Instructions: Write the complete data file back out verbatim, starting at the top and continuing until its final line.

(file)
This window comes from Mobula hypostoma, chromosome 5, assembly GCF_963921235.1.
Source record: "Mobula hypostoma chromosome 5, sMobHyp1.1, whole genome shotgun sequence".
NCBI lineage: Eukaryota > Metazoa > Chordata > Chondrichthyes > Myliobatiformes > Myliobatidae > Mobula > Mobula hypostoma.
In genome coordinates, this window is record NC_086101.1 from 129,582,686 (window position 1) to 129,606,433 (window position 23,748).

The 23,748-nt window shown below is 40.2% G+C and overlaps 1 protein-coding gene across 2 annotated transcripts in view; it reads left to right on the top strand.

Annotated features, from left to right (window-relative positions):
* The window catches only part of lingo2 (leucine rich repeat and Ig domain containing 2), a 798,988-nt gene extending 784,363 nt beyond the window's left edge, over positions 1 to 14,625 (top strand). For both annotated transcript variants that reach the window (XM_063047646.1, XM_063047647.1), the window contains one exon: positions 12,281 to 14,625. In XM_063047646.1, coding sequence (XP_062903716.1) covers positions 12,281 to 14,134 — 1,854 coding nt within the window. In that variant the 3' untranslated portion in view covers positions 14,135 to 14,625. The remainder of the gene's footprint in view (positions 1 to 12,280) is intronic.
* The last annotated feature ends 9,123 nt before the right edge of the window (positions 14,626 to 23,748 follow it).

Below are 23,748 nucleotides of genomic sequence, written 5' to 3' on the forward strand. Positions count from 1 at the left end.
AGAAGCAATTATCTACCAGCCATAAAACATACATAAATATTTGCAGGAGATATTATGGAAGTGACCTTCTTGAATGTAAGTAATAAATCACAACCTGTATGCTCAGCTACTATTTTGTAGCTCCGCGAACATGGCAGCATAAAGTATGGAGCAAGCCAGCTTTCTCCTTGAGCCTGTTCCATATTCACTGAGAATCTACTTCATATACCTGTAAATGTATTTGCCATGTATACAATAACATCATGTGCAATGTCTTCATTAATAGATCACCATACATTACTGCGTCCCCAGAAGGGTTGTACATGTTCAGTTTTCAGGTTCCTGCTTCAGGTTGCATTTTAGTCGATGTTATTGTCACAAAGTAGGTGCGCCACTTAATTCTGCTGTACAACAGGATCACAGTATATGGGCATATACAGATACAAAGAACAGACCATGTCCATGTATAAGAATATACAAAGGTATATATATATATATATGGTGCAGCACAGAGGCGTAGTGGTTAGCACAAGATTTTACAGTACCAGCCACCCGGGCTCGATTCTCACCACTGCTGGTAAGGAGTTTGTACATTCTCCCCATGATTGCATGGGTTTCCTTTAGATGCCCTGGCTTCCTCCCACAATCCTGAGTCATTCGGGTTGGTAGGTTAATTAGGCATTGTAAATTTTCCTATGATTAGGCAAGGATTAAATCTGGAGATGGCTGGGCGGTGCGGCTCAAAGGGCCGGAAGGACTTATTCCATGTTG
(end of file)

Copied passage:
This window comes from Mobula hypostoma, chromosome 5, assembly GCF_963921235.1.
Source record: "Mobula hypostoma chromosome 5, sMobHyp1.1, whole genome shotgun sequence".
NCBI lineage: Eukaryota > Metazoa > Chordata > Chondrichthyes > Myliobatiformes > Myliobatidae > Mobula > Mobula hypostoma.
In genome coordinates, this window is record NC_086101.1 from 129,582,686 (window position 1) to 129,606,433 (window position 23,748).

The 23,748-nt window shown below is 40.2% G+C and overlaps 1 protein-coding gene across 2 annotated transcripts in view; it reads left to right on the top strand.

Annotated features, from left to right (window-relative positions):
* The window catches only part of lingo2 (leucine rich repeat and Ig domain containing 2), a 798,988-nt gene extending 784,363 nt beyond the window's left edge, over positions 1 to 14,625 (top strand). For both annotated transcript variants that reach the window (XM_063047646.1, XM_063047647.1), the window contains one exon: positions 12,281 to 14,625. In XM_063047646.1, coding sequence (XP_062903716.1) covers positions 12,281 to 14,134 — 1,854 coding nt within the window. In that variant the 3' untranslated portion in view covers positions 14,135 to 14,625. The remainder of the gene's footprint in view (positions 1 to 12,280) is intronic.
* The last annotated feature ends 9,123 nt before the right edge of the window (positions 14,626 to 23,748 follow it).

Below are 23,748 nucleotides of genomic sequence, written 5' to 3' on the forward strand. Positions count from 1 at the left end.
AGAAGCAATTATCTACCAGCCATAAAACATACATAAATATTTGCAGGAGATATTATGGAAGTGACCTTCTTGAATGTAAGTAATAAATCACAACCTGTATGCTCAGCTACTATTTTGTAGCTCCGCGAACATGGCAGCATAAAGTATGGAGCAAGCCAGCTTTCTCCTTGAGCCTGTTCCATATTCACTGAGAATCTACTTCATATACCTGTAAATGTATTTGCCATGTATACAATAACATCATGTGCAATGTCTTCATTAATAGATCACCATACATTACTGCGTCCCCAGAAGGGTTGTACATGTTCAGTTTTCAGGTTCCTGCTTCAGGTTGCATTTTAGTCGATGTTATTGTCACAAAGTAGGTGCGCCACTTAATTCTGCTGTACAACAGGATCACAGTATATGGGCATATACAGATACAAAGAACAGACCATGTCCATGTATAAGAATATACAAAGGTATATATATATATATATGGTGCAGCACAGAGGCGTAGTGGTTAGCACAAGATTTTACAGTACCAGCCACCCGGGCTCGATTCTCACCACTGCTGGTAAGGAGTTTGTACATTCTCCCCATGATTGCATGGGTTTCCTTTAGATGCCCTGGCTTCCTCCCACAATCCTGAGTCATTCGGGTTGGTAGGTTAATTAGGCATTGTAAATTTTCCTATGATTAGGCAAGGATTAAATCTGGAGATGGCTGGGCGGTGCGGCTCAAAGGGCCGGAAGGACTTATTCCATGTTG